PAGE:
Alongside the executive, legislature and judiciary, the press is a key player when it comes to the public's right to know. In order to provide full reports on news events, it is often inevitable that the works of others will be used. Should relevant laws be unable to empower journalists to claim fair use under certain circumstances, news reports may fail to be conducive to the formation of public opinion or fail to agree with the main purpose of copyright protection.

Exemption regulations concerning fair use in news reports can be found in Articles 49, 52 and 65 of the Copyright Act.(1) Although the act focuses on current news events, news commentary programmes are of a more commercial nature than general news reports. Doubts remain regarding whether such programmes fall under the act's definition of 'report' and thus whether they could be exempt from copyright infringement by claiming fair use when using others' works. The IP Court provided its opinion on this matter in the civil judgment 2016-Min-Zhu-Shang-Yi-2.

The court interpreted the phrase 'reporting current events' found in Article 49 as 'simply reporting the facts on the day that the said facts happen'. Other news-related TV programmes based on news facts (eg, features and comments) are not categorised as 'reporting current events'.

The court noted that any assertion of fair use under Article 52 should be examined based on the four criteria listed in Article 65(2):

  • the purpose and nature of exploitation;
  • the nature of the work;
  • the amount and substantiality of the portion exploited in relation to the work as a whole; and
  • the effects of the exploitation on the work's potential and existing market values.

The court explained that the defendant was a profit-making TV media group, with advertising income as its major source of profit. Since producing news-related TV programmes was beneficial to its ratings and advertising revenue, its use of the plaintiff's photographic work should be deemed to have commercial purpose. Moreover, the defendant had committed copyright infringement and had on numerous occasions sought to settle with the plaintiff (ie, the copyright owner). Due to the fact that the photographic work quoted by the defendant was not on this occasion a necessary element of the concerned news report, and that the said news report had been replayed for a long duration which resulted in the significant substantiality of exploitation by the defendant, the fair use assertion was groundless. The copyright owner published the work at issue and had authorised others to use it. The unauthorised exploitation of the work by the defendant resulted in an adverse effect on the potential and existing market values of the work. The court therefore concluded that the defendant was not entitled to claim fair use on the grounds of Articles 52 and 65.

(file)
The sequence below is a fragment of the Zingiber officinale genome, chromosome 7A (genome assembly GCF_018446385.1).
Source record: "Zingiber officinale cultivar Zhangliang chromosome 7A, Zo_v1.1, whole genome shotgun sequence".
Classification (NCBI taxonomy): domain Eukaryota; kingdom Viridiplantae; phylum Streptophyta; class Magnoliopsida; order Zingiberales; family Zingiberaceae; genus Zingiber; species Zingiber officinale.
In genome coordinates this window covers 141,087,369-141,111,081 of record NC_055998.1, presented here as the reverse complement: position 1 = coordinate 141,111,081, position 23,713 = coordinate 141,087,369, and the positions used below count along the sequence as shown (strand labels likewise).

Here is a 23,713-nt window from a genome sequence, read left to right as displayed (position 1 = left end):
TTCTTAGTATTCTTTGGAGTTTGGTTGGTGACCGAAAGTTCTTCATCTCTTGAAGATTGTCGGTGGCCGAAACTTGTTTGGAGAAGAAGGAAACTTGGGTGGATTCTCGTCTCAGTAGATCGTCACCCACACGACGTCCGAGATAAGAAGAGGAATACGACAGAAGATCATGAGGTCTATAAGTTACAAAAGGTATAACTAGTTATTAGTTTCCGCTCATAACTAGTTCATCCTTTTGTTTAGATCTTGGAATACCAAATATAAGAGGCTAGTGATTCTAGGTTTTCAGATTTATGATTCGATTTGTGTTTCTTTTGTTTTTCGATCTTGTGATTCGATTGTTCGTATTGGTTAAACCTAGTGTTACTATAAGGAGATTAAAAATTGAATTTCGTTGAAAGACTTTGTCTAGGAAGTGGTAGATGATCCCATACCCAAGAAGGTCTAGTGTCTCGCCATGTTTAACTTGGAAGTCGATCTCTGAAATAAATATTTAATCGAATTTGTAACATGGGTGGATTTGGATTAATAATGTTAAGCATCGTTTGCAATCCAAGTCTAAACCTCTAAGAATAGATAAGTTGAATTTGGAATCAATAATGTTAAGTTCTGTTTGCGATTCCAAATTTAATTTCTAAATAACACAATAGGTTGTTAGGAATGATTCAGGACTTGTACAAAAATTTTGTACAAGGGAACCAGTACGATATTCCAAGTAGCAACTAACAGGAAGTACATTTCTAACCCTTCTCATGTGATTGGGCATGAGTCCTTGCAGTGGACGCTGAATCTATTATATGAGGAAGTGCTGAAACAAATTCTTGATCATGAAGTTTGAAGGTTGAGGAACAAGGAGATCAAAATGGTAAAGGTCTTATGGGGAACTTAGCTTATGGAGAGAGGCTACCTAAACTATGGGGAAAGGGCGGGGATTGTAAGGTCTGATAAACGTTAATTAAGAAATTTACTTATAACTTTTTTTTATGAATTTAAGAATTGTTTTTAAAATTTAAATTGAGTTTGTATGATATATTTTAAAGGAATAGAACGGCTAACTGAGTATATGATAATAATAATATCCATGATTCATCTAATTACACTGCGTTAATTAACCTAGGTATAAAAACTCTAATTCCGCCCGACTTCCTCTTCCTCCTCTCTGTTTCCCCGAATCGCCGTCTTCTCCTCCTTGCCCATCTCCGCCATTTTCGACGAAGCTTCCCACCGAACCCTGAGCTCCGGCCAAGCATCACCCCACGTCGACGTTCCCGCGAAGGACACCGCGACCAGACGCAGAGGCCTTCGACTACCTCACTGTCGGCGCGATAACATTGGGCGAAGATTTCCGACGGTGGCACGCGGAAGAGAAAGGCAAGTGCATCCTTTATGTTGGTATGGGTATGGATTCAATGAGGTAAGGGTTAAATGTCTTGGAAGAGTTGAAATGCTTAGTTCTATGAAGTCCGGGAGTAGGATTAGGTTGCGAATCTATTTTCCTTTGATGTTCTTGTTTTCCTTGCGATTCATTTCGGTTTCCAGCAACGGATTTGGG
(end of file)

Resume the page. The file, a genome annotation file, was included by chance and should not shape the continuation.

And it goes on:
For further information on this topic please contact Hsiu-Ru Chien or Yu-June Tseng at Lee and Li Attorneys at Law by telephone (+886 2 2715 3300) or email (hrchien@leeandli.com or yujunetseng@leeandli.com). The Lee and Li Attorneys at Law website can be accessed at www.leeandli.com.

Endnotes

(1) Article 49:

"When reporting current events by means of broadcasting, photography, film, newspaper, network, or otherwise, works that are seen or heard in the course of the report may be exploited within the scope necessary to the report."

Article 52:

"Within a reasonable scope, works that have been publicly released may be quoted where necessary for reports, comment, teaching, research, or other legitimate purposes."

Article 65:

"Fair use of a work shall not constitute infringement on economic rights in the work. In determining whether the exploitation of a work complies with the reasonable scope referred to in the provisions of Articles 44 to 63, or other conditions of fair use, all circumstances shall be take into account, and in particular the following facts shall be noted as the basis for determination:

1. The purpose and nature of the exploitation, including whether such exploitation is of a commercial nature or is for non-profit educational purposes.

2. The nature of the work.

3. The amount and substantiality of the portion exploited in relation to the work as a whole.

4. Effects of the exploitation on the work's current and potential market value.

Where the copyright owner organisation and the exploiter organisation have formed an agreement on the scope of the fair use of a work, it may be taken as reference in the determination referred to in the preceding paragraph."

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